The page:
History Of Indian Museum

 
     
 

The history of the origin and the growth of the Indian Museum is one of the remarkable events towards the development of heritage and culture of India.

 

Founded in 1814 at the cradle of the Asiatic Society of Bengal (at the present building of the Asiatic Society, 1 Park Street, Kolkata), Indian Museum is the earliest and the largest multipurpose Museum not only in the Indian subcontinent but also in the Asia-Pacific region of the world.

 

With the foundation of Indian Museum in 1814, the Museum movement started rolling in India and through the years from then, got a new fillip and great momentum. Since then, it has so magnificently developed and culminated into the fruitful existence of more than 400 museums in the country.

 

The movement, which was started in 1814, in fact was the beginning of a significant epoch initiating the socio-cultural and scientific achievements of the country. It is otherwise considered as the beginning of the modernity and the end of mediaeval era.

 

To appreciate the history of the origin and growth of the Indian Museum we are to travel back to the last quarter of the 18th century when Sir William Jones a profound scholar devoted his life to the service of India, founded the Asiatic Society in 1784 in Kolkata.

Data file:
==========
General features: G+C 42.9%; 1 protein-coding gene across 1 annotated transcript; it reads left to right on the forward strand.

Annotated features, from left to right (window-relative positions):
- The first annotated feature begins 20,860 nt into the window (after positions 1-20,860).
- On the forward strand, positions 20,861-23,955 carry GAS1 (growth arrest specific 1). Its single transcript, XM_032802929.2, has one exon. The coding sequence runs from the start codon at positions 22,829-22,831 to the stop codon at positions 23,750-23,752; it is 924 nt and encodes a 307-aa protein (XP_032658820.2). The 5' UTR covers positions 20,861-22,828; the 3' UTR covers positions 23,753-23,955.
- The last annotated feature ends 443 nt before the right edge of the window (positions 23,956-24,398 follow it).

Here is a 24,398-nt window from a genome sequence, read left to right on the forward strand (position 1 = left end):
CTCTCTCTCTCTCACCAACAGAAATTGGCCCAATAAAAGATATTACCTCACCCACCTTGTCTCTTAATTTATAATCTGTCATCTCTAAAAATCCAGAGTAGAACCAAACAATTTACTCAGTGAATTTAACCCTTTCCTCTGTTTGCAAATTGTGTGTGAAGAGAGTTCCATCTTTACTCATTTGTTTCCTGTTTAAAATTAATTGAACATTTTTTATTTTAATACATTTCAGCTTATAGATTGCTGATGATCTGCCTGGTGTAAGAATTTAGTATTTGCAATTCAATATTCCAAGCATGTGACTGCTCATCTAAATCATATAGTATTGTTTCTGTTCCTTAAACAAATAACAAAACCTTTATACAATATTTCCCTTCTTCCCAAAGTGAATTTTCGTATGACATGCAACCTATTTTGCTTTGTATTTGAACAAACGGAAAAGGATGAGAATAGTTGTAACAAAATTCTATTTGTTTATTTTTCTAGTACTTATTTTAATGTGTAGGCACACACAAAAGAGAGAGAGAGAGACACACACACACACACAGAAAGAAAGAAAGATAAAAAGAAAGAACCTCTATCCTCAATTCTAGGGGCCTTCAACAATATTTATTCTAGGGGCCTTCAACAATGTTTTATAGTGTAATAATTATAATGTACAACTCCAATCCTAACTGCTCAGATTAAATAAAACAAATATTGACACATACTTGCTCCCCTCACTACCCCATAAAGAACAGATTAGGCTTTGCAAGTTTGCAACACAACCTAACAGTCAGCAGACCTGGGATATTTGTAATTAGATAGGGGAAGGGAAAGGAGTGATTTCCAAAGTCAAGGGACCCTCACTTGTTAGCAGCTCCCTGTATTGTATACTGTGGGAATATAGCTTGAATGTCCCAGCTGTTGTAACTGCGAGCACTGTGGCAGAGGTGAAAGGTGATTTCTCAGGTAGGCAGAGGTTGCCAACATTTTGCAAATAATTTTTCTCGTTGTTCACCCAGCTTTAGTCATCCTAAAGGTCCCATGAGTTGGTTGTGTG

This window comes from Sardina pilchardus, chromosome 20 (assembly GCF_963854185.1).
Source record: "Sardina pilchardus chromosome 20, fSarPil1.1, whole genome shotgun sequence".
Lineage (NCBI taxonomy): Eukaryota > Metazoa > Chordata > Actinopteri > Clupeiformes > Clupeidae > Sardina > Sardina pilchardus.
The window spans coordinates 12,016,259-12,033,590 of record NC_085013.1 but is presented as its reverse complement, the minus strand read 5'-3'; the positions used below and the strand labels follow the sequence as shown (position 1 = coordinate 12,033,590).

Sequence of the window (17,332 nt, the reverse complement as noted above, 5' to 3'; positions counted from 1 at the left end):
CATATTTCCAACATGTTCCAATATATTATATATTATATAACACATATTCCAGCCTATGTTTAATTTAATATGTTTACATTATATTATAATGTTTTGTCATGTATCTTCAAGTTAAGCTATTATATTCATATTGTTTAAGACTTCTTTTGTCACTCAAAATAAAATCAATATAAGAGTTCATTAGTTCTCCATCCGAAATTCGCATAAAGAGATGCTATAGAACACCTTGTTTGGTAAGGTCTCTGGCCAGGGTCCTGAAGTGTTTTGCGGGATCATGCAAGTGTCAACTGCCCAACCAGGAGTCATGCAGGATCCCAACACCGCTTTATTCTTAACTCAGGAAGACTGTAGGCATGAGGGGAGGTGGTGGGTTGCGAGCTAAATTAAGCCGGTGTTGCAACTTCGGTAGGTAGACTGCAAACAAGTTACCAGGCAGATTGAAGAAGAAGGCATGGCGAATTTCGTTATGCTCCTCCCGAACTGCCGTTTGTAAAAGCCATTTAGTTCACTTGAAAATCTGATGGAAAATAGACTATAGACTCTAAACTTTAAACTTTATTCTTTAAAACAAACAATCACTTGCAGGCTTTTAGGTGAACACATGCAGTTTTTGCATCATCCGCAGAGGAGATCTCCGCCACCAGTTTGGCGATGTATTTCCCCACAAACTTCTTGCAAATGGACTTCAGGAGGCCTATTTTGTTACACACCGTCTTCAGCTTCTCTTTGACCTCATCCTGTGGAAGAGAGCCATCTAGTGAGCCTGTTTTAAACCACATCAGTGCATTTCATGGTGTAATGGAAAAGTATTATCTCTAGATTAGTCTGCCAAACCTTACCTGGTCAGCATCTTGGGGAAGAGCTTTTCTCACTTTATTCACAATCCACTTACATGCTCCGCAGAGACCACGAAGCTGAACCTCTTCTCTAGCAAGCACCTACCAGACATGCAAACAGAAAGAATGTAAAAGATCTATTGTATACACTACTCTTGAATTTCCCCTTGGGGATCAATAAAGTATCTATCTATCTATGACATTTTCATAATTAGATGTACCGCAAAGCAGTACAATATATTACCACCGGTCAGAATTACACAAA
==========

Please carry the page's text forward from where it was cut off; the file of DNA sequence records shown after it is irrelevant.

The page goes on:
The role of the Asiatic Society was to form a learning centre for the development of art and culture pertaining to the socio-cultural activities, entertaining people, disseminating knowledge and preserving the cultural as well as natural heritage of mankind for posterity within the geographical limits of Asia.

 

Sir William Jones, the founder of the Asiatic Society, however, in his inaugural address did not refer to the foundation of a museum as part of the activities of the society.

 

In 1796 the members of the Asiatic Society conceived an idea of establishing a Museum at a suitable place for the reception and preservation of the objects whatever it is performed by man or produced by nature.

 

The idea got shape in the beginning of 1808 when society found itself in a position to occupy its premises erected at the corner of Park Street on a land granted by the Government.